11. Manning "1980s" in Dolan, p. 201: "The Battling Bowman fought his way into his own four-issue miniseries at long last, thanks to writer Mike W. Barr and artist Trevor Von Eeden."
  12. 1 2 Williams, Luke G. (August 24, 2014). "Boxiana Vol. 1 extras: Five rounds with Trevor Von Eeden". Boxiana. Archived from the original on September 28, 2015.
  13. "The all-female DC Comics' team book that wasn't". DC Women Kicking Ass. August 3, 2011. Archived from the original on October 8, 2011. Retrieved March 20, 2012.
  14. 1 2 Gustines, George Gene (December 24, 2008). "Comic Book Takes Unflinching Look at a Boxing Champion". The New York Times . Archived from the original on September 26, 2015.
  15. Sacks, Jason (March 28, 2013). "The Full Run: Thriller #1 by Robert Loren Fleming and Trevor Von Eeden". Comics Bulletin. Archived from the original on September 14, 2015.
  16. Fiffe, Michel (June 21, 2009). "The Trevor Von Eeden Interview (Online excerpts from print interview)". The Comics Journal . No. 298. Seattle, Washington: Fantagraphics Books. Archived from the original on July 10, 2009.
  17. Catto, Ed (August 2017). "Thriller". Back Issue!. Raleigh, North Carolina: TwoMorrows Publishing (98): 30.
  18. Best, Daniel (June 22, 2009). "Original Art Stories: 'Batman Year One' – Frank Miller & Trevor Von Eeden". 20th Century Danny Boy. Archived from the original on March 26, 2012. Frank had called me in person to offer me the 'Batman: Year One' job, before giving it to Mazzuchelli. I said, 'No.',' says Trevor, 'And I have no regrets – Dave did a beautiful job. His wife [Richmond Lewis] colored it, too.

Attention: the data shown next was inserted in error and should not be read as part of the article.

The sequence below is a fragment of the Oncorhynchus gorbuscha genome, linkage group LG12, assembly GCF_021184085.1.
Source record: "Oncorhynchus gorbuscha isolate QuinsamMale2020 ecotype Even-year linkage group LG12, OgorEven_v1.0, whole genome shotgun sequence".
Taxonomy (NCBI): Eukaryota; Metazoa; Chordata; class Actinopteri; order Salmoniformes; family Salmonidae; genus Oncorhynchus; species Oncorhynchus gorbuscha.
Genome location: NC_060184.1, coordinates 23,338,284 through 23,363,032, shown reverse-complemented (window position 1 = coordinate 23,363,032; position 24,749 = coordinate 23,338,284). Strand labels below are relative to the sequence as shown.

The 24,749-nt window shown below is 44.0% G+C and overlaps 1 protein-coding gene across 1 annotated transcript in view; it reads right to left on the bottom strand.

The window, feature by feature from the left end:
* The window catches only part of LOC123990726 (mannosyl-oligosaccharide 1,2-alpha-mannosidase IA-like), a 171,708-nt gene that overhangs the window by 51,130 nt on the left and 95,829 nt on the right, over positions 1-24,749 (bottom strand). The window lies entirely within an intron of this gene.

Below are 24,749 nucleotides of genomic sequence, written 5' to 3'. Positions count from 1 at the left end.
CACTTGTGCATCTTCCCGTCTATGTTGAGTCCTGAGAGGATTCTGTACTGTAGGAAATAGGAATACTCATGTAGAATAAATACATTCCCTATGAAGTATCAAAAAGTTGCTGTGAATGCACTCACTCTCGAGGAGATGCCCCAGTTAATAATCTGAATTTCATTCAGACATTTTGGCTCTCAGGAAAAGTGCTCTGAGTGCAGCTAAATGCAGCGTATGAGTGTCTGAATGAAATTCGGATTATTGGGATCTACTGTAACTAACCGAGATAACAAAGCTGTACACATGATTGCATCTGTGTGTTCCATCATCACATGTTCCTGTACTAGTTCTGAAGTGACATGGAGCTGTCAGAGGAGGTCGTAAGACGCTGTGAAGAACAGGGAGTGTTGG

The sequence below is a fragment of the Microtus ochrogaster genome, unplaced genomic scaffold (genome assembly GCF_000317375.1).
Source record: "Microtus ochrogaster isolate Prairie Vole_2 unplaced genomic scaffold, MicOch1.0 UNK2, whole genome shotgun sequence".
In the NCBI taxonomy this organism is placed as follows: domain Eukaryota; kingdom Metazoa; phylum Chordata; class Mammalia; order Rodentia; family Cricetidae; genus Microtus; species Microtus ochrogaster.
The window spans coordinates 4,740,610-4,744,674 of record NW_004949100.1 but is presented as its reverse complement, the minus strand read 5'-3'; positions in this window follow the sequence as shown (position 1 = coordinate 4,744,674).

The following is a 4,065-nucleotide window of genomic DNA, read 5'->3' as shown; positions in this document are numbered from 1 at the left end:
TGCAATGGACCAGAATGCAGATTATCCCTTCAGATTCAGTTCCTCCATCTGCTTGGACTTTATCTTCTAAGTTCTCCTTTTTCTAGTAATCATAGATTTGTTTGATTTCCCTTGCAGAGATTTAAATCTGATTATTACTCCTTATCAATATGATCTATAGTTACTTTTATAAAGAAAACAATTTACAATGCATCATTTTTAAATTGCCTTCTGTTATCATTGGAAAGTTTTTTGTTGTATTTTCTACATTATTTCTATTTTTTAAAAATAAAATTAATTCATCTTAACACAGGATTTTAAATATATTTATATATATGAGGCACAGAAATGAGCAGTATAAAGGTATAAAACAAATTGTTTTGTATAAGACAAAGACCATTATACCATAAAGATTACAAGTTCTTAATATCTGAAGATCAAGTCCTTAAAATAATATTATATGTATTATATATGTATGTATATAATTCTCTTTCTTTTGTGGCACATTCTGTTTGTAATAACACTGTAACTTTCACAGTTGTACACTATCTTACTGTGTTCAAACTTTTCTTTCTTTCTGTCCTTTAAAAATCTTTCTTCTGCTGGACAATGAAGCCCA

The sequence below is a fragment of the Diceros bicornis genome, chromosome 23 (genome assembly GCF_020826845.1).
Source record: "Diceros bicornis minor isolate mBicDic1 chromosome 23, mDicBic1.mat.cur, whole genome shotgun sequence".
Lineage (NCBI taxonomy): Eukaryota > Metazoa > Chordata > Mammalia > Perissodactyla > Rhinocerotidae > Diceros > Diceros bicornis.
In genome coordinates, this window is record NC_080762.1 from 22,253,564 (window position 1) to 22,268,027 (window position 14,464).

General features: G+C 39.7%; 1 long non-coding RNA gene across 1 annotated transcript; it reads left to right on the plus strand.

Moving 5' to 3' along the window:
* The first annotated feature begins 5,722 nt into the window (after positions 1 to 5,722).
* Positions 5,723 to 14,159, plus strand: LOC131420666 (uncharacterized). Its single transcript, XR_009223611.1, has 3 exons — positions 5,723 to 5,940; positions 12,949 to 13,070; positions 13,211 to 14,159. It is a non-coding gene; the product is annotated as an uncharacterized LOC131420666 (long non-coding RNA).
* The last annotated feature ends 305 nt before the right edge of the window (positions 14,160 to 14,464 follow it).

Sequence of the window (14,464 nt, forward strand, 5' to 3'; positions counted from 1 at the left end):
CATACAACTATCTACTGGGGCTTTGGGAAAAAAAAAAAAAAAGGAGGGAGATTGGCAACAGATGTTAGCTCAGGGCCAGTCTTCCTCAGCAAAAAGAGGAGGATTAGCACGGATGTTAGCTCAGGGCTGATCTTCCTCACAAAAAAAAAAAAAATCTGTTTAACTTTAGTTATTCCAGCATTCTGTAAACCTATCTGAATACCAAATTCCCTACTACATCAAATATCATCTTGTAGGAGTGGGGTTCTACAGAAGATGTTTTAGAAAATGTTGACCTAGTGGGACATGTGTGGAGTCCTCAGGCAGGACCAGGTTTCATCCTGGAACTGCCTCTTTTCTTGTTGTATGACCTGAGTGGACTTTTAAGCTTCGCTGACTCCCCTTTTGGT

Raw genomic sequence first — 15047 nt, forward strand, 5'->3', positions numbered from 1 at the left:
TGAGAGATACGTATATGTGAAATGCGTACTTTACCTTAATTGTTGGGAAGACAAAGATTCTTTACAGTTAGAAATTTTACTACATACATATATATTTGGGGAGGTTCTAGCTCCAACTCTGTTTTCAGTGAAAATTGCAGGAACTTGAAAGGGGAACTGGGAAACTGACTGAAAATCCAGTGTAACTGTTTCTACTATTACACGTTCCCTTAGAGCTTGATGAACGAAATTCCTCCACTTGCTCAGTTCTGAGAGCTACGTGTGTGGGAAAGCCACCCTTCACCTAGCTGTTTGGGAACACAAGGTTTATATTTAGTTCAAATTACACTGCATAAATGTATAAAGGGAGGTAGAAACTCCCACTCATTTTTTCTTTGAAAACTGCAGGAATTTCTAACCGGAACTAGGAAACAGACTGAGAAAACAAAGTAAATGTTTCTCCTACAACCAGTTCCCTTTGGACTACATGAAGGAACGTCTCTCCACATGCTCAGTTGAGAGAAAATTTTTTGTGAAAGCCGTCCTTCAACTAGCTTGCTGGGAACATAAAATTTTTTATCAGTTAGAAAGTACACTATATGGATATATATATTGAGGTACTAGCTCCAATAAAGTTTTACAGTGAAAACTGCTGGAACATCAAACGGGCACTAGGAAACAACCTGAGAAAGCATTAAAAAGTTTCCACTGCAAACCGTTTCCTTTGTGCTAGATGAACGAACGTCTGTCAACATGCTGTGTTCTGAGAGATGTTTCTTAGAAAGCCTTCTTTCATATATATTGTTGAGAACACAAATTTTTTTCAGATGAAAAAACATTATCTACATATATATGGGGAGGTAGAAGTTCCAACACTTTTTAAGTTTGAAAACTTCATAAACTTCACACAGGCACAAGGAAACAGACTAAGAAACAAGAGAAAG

19. Manning "1990s" in Dougall, p. 191: "The strength-enhancing drug that would later help villain Bane defeat Batman debuted in this five-issue arc written by Dennis O'Neil and drawn by Trevor Von Eeden and Russell Braun."
  20. Fiffe, Michel (July 1, 2009). "Interview with Trevor Von Eeden – Interview Extras". Michel Fiffe. Archived from the original on September 12, 2015.
  21. Manning "2000s" in Dougall, p. 261: "Batman met the threat of new villain Mother Grimm in this five-issue flashback tale written by J. M. DeMatteis and penciled by Trevor Von Eeden."
  22. Vasseur, Richard (December 24, 2013). "Bradley Potts Owner/Writer/Publisher". Gateway Comics. Archived from the original on September 26, 2015. The first four chapters of Stalker are illustrated by comics legend Trevor Von Eeden.
  23. "Inkwell Awards". The Inkwell Awards Committee. n.d. Archived from the original on September 15, 2015.
  24. "Inkpot Awards". San Diego Comic-Con International. 2015. Archived from the original on September 5, 2015.
Preceded by "Green Arrow" feature
in World's Finest Comics artist

1977–1979
Succeeded by
Preceded by Power Man and Iron Fist artist
1979
Succeeded by
Preceded by "Green Arrow" feature
in World's Finest Comics artist

1980–1982
Succeeded by
Preceded by
n/a
Thriller artist
1983–1984
Succeeded by
Preceded by Batman: Legends of the Dark Knight artist
1991
Succeeded by
Preceded byBatman: Legends of the Dark Knight artist
1998
Succeeded by
Preceded byBatman: Legends of the Dark Knight artist
2002
Succeeded by